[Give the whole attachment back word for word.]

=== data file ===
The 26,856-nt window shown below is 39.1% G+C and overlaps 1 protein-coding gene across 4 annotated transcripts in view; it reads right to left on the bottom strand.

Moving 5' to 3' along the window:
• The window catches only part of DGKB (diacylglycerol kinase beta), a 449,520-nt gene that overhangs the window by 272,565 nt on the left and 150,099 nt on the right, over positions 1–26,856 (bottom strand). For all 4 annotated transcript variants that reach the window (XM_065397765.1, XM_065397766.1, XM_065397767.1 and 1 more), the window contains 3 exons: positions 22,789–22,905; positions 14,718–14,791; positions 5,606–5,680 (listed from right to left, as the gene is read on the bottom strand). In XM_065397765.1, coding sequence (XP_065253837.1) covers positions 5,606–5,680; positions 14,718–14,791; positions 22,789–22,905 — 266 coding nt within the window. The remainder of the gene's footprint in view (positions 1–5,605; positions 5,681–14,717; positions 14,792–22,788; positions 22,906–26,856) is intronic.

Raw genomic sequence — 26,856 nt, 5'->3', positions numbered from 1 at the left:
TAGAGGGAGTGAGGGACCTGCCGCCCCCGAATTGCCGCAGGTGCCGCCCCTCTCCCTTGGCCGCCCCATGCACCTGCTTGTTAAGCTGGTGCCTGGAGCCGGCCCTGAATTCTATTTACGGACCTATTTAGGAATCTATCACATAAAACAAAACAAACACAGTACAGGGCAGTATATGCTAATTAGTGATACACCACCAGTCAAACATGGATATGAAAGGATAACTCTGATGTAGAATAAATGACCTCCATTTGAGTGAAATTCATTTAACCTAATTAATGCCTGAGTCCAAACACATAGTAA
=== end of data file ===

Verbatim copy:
The 26,856-nt window shown below is 39.1% G+C and overlaps 1 protein-coding gene across 4 annotated transcripts in view; it reads right to left on the bottom strand.

Moving 5' to 3' along the window:
• The window catches only part of DGKB (diacylglycerol kinase beta), a 449,520-nt gene that overhangs the window by 272,565 nt on the left and 150,099 nt on the right, over positions 1–26,856 (bottom strand). For all 4 annotated transcript variants that reach the window (XM_065397765.1, XM_065397766.1, XM_065397767.1 and 1 more), the window contains 3 exons: positions 22,789–22,905; positions 14,718–14,791; positions 5,606–5,680 (listed from right to left, as the gene is read on the bottom strand). In XM_065397765.1, coding sequence (XP_065253837.1) covers positions 5,606–5,680; positions 14,718–14,791; positions 22,789–22,905 — 266 coding nt within the window. The remainder of the gene's footprint in view (positions 1–5,605; positions 5,681–14,717; positions 14,792–22,788; positions 22,906–26,856) is intronic.

Raw genomic sequence — 26,856 nt, 5'->3', positions numbered from 1 at the left:
TAGAGGGAGTGAGGGACCTGCCGCCCCCGAATTGCCGCAGGTGCCGCCCCTCTCCCTTGGCCGCCCCATGCACCTGCTTGTTAAGCTGGTGCCTGGAGCCGGCCCTGAATTCTATTTACGGACCTATTTAGGAATCTATCACATAAAACAAAACAAACACAGTACAGGGCAGTATATGCTAATTAGTGATACACCACCAGTCAAACATGGATATGAAAGGATAACTCTGATGTAGAATAAATGACCTCCATTTGAGTGAAATTCATTTAACCTAATTAATGCCTGAGTCCAAACACATAGTAA